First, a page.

Thursday, October 13, 2011

Capital: Volume 1, Chapters 4-6 by Karl Marx

Chapter 4: The General Formula for Capital

- "The circulation of commodities is the starting-point of capital...World trade and the world market date from the sixteenth century, and from then on the modern history of capital starts to This ultimate product of commodity circulation is the first form of appearance of capital." - 247

- Money vs. capital
  1. money: direct form of circulation, C-M-C, "selling in order to buy" - 247
  2. capital: M-C-M, "buying in order to sell" - 248
  3. "In the cycle C-M-C, therefore, the expenditure of money has nothing to do with its reflux. In M-C-M on the other hand the reflux of the money is conditioned by the very manner in which it is expended. Without this reflux, the operation fails" - 250
- surplus value of capital: "The complete form of this process is therefore M-C-M', where M' = M + Δ M, i.e. the original sum advanced plus an increment. This increment or excess over the original value I call 'surplus-value'." - 251

- "it is only in so far as the appropriation of ever more wealth in the abstract is the sole driving force behind his operations that he functions as a capitalist, i.e. as capital personified and endowed with consciousness and a will. Use-values must therefore never be treated as the immediate aim of the capitalist; nor must the profit on any single transaction. His aim is rather the unceasing movement of profit-making." - 254

- M-M': interest-bearing loan - 257

Chapter 5: Contradictions in the General Formula
  1. "all that happens in a metamorphosis, a mere change in the form of the commodity. The same value, i.e. the same quantity of objectified social labour, remains throughout in the hands of the same commodity-owner, first in the shape of his own commodity, then in the shape of the money into which the commodity had been transformed, and finally in the shape of the commodity into which this money had been re-converted", change in form does not imply change in magnitude of value - 260
  2. "In its pure form, the exchange of commodities is an exchange of equivalents, and thus it is not a method of increasing value." - 261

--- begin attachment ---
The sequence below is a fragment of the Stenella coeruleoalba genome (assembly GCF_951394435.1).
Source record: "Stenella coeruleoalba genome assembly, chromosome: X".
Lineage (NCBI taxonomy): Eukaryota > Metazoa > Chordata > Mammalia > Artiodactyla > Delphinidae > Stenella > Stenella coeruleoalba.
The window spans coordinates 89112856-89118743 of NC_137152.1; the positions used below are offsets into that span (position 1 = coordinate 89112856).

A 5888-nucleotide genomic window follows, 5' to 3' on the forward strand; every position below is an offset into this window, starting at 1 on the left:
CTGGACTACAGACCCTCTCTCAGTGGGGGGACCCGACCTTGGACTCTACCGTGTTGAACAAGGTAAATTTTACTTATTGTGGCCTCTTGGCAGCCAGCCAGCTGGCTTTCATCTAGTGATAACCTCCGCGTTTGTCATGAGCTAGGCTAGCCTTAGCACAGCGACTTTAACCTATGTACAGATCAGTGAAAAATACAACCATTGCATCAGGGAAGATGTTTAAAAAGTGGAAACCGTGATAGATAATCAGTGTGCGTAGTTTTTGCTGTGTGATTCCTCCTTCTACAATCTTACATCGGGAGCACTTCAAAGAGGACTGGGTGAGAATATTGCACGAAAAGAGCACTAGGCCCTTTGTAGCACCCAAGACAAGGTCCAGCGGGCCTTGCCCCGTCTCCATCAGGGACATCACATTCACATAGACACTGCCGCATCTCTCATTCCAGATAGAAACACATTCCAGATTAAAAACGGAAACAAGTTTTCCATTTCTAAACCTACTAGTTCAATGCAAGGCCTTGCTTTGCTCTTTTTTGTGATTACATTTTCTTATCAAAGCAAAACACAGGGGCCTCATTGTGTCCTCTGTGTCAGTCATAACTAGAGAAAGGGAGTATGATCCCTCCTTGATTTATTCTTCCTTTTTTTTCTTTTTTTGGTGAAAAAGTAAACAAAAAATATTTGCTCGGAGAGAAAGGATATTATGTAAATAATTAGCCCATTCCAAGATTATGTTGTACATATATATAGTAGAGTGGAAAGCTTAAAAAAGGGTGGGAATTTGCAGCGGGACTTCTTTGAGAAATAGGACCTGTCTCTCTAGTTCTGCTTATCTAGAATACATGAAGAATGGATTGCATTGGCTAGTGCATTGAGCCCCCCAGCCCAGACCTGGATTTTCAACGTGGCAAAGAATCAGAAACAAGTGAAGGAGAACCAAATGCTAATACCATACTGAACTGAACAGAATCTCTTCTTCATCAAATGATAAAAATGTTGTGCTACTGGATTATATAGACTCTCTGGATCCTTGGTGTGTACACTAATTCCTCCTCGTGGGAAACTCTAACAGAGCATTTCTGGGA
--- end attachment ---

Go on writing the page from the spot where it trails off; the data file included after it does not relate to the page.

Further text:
3. "all owners of commodities sell their goods to each other at 10 per cent above their value, which is exactly the same as if they sold them at their true value." - 263
  4. circulation does not produce surplus value, "If equivalents are exchanged, no surplus-value results, and if non-equivalents are exchanged, we still have no surplus-value. Circulation, or the exchange of commodities, creates no value." - 266
  5. surplus-value "can only be derived from the twofold advantage gained, over both the selling and the buying producers, by the merchant who parasitically inserts himself between them. It is in this sense that [Benjamin] Franklin says 'war is robbery, commerce is cheating'." - 267
  6. M-C-M' = merchants' capital; M-M' = usurers' capital
  7. Aristotle on usury (lending money with interest) in the Nicomachean Ethics , "the usurer is most rightly hated, because money itself is the source of his gain, and is not used for the purposes for which it was invented. For it originated for the exchange of commodities, but interest makes out of money, more money. Hence its name [toxos(Greek): interest, offspring] For the offspring resembles the parent. But interest is money, so that of all modes of making a living, this is the most contrary to Nature." - 267
  8. "Capital cannot therefore arise from circulation, and it is equally impossible for it to arise apart from circulation. It must have its origin both in circulation and not in circulation. We therefore have a double result." - 268
Chapter 6: The Sale and Purchase of Labour-Power
  1. labour-power: "In order to extract value out of the consumption of a commodity, our friend the money-owner must be lucky enough to find within the sphere of circulation, on the market, a commodity whose use-value possesses the peculiar property of being a source of value, whose actual consumption is therefore itself an objectification of labour, hence a creation of value. The possessor of money does find such a special commodity on the market: the capacity for labour" - 270
  2. "labour-power can appear on the market as a commodity only if, and in so far as, its possessor, the individual whose labour-power it is, offers it for sale or sells it as a commodity...He must constantly treat his labour-power as his own property, his own commodity, and he can do this only by placing it at the disposal of the buyer, i.e. handing it over to the buyer for him to consume, for a definite period of time, temporarily. In this way he manages both to alienate his labour-power and to avoid renouncing his rights of ownership over it." - 271
  3. "this worker must be free in the double sense that as a free individual he can dispose of his labour-power as his own commodity, and that, on the other hand, he has no other commodity for sale, i.e. he is rid of them, he is free of all the objects needed for the realization of his labour-power." - 273
  4. value of labour-power: "the value of the means of subsistence necessary for the maintenance of its owner." - 274
  5. "In every country where the capitalist mode of production prevails, it is the custom not to pay for labour-power until it has been exercised for the period fixed by the contract...the worker advance the use-value of his labour-power to the capitalist...Everywhere the worker allows credit to the capitalist." - 278
  6. "The only force bringing them together, and putting them into relation with each other, is the selfishness, the gain and the private interest of each. Each pays heed to himself only, and no one worries about the others." - 280

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